RSA Coverage Includes Automation, MSSP & The Onerous Threat Landscape

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Dan Gunderman

The 2018 RSA Conference, held at the Moscone Center in San Francisco, Calif., has been packed with relatable security content/sessions, and its trade show floor is populated by some of the biggest names in cyber security, as well as emerging brands and other market leaders.

The conference provides an opportunity for security practitioners to both network and be exposed to thought-leading voices. Some booths, with DIY features, allow attendees to work in a virtual SOC or initiate incident response protocols. Scheduled sessions have tackled cryptocurrency, GDPR – the biggest acronym in security at the moment – and other hot topics.

The RSA website says that the conference allows professionals to “learn new approaches to info security” and “discover the latest technology and interact with top security leaders and pioneers.”

It reads, “Hands-on sessions, keynotes and informal gatherings allow you to tap into a smart, forward-thinking global community that will inspire and empower you.”

The Cyber Security Hub was on the ground floor of this event, quite literally, and aims to relay some useful bits of information from Tuesday’s agenda.

Trend Micro, Inc.’s Chief Cyber Security Officer, Ed Cabrera, spoke about the company’s focus on threat and vulnerability research. Current areas of importance for Trend include AI, IoT, smart cities and the manufacturing space, especially with the propagation of the WannaCry strain last year. Cabrera spoke about the impact of automation in cyber security, as well as the impact of intricate social engineering ploys. In describing the sort of cyber arms race between white hats and black hats, Cabrera said that “criminal automation is just as good as ours.” This means enterprise security officials must be cognizant of the power of these threat actors. Further, Cabrera described AI innovation in the enterprise (for security purposes) as a useful asset but not a “silver bullet.” He also praised the continued usage of human ingenuity in security.

Trend Micro was also fresh off the announcement of their Tech Accord membership. Trend, along with 33 other tech firms, have signed a cyber security pledge to commit to making the digital world safer.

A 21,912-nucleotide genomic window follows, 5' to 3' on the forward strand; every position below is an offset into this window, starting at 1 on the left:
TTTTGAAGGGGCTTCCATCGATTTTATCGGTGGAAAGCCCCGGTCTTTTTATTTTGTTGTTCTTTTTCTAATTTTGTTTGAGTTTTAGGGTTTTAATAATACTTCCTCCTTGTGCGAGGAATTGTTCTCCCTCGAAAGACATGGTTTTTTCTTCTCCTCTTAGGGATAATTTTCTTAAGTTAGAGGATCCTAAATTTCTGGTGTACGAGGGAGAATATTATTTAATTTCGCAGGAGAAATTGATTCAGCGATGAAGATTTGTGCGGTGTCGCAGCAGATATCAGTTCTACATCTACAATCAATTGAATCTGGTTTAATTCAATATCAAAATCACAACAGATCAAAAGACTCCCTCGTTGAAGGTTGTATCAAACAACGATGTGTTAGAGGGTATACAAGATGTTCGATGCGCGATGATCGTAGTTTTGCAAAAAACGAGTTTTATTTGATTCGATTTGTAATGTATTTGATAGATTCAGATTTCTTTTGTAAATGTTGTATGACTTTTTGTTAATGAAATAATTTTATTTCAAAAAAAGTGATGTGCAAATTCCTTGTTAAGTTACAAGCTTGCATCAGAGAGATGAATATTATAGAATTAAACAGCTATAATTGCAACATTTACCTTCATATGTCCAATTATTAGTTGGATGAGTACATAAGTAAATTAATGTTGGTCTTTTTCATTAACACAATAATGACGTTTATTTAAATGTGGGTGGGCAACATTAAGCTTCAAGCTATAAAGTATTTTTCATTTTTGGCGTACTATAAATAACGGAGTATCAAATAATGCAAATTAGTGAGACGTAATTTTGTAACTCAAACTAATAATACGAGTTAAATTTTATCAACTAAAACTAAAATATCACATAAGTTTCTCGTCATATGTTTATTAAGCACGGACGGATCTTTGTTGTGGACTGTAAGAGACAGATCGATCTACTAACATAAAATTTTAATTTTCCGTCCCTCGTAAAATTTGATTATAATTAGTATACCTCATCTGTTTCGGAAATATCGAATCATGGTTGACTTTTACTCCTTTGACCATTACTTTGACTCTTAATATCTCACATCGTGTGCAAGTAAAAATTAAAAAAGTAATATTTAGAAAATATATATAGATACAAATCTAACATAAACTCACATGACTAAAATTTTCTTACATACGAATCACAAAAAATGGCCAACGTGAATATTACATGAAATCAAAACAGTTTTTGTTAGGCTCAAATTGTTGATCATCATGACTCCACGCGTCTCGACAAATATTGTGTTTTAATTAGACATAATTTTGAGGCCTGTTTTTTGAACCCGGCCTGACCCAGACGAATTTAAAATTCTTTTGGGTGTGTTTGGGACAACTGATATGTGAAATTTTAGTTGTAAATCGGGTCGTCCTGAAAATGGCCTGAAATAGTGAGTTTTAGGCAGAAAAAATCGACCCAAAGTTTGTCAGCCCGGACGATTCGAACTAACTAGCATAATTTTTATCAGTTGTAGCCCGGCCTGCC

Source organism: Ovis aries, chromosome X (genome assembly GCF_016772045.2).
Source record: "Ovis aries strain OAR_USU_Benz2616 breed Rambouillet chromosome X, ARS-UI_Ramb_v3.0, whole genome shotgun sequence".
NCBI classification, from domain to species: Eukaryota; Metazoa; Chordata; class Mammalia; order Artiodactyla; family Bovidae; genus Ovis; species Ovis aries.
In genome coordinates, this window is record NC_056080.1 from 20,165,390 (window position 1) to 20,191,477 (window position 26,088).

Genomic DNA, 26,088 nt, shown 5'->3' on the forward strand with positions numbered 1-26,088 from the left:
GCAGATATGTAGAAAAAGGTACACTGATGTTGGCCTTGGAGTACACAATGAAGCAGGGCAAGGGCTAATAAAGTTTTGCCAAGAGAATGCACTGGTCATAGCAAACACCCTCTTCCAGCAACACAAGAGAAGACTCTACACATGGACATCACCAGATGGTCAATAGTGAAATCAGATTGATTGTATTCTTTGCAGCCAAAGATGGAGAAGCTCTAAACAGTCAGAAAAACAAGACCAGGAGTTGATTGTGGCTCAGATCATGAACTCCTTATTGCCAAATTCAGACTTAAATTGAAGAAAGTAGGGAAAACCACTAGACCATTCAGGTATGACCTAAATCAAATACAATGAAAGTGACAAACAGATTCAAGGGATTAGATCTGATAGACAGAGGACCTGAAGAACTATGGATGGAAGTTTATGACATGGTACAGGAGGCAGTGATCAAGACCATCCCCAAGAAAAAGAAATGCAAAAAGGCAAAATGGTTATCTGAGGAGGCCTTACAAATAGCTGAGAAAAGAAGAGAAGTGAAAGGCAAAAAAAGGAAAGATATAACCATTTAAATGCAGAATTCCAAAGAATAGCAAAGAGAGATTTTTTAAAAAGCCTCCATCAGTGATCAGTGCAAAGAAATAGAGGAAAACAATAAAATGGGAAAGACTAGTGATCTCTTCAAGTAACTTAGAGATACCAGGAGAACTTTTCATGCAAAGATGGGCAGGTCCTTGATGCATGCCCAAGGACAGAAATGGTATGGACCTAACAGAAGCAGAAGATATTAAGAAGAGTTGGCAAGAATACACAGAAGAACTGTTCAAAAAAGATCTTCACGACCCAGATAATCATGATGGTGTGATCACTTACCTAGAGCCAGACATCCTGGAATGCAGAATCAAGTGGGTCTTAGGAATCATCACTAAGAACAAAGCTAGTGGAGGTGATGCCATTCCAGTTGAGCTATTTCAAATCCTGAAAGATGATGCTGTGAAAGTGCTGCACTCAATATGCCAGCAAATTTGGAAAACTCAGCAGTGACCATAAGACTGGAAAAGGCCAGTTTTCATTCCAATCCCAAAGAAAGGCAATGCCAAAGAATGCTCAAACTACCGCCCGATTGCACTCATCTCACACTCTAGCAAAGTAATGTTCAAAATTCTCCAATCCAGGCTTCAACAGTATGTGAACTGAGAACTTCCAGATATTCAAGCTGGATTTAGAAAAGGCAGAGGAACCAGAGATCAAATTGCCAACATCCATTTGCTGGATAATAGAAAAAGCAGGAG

On this accord and its aim to streamline info-sharing and security operations, Trend Micro’s Chief Operating Officer, Kevin Simzer, said, “The real-world consequences of cyber-threats have been repeatedly proved. As an industry, we must band together to fight cyber-criminals and stop future attacks from causing even more damage.”

RSA Conference 2018

Bay Dynamics: In a meeting with Vice President of Strategy, Steven Grossman, the surging importance of user behavior analytics (UBA), as well as risk management as a whole was shared. The new Symantec Information Centric Analytics tool, powered by a Bay Dynamics platform which consolidates the latest ICA prospect-facing content in one place for Symantec DLP specialists, was a focus. According to Bay’s website, it “compliments the detailed technical content on the Granite system.”

What’s more, Centrify, a company whose focus lies in Identity and Access Management (IAM) and Privileged Access Management (PAM) to secure networks and cloud computing environments, is pushing into the electoral space, as well as DevOps, as more security elements are getting baked into the developmental phase. Centrify’s “Secure the Vote” initiative aims to secure various election formats.

With its presence in Managed Security Services, AT&T Business aims to be a one-stop shop for users, who come to rely on AT&T across various functions. AT&T offered RSA attendees a comprehensive run-through of its security platform on transparent panel display screens.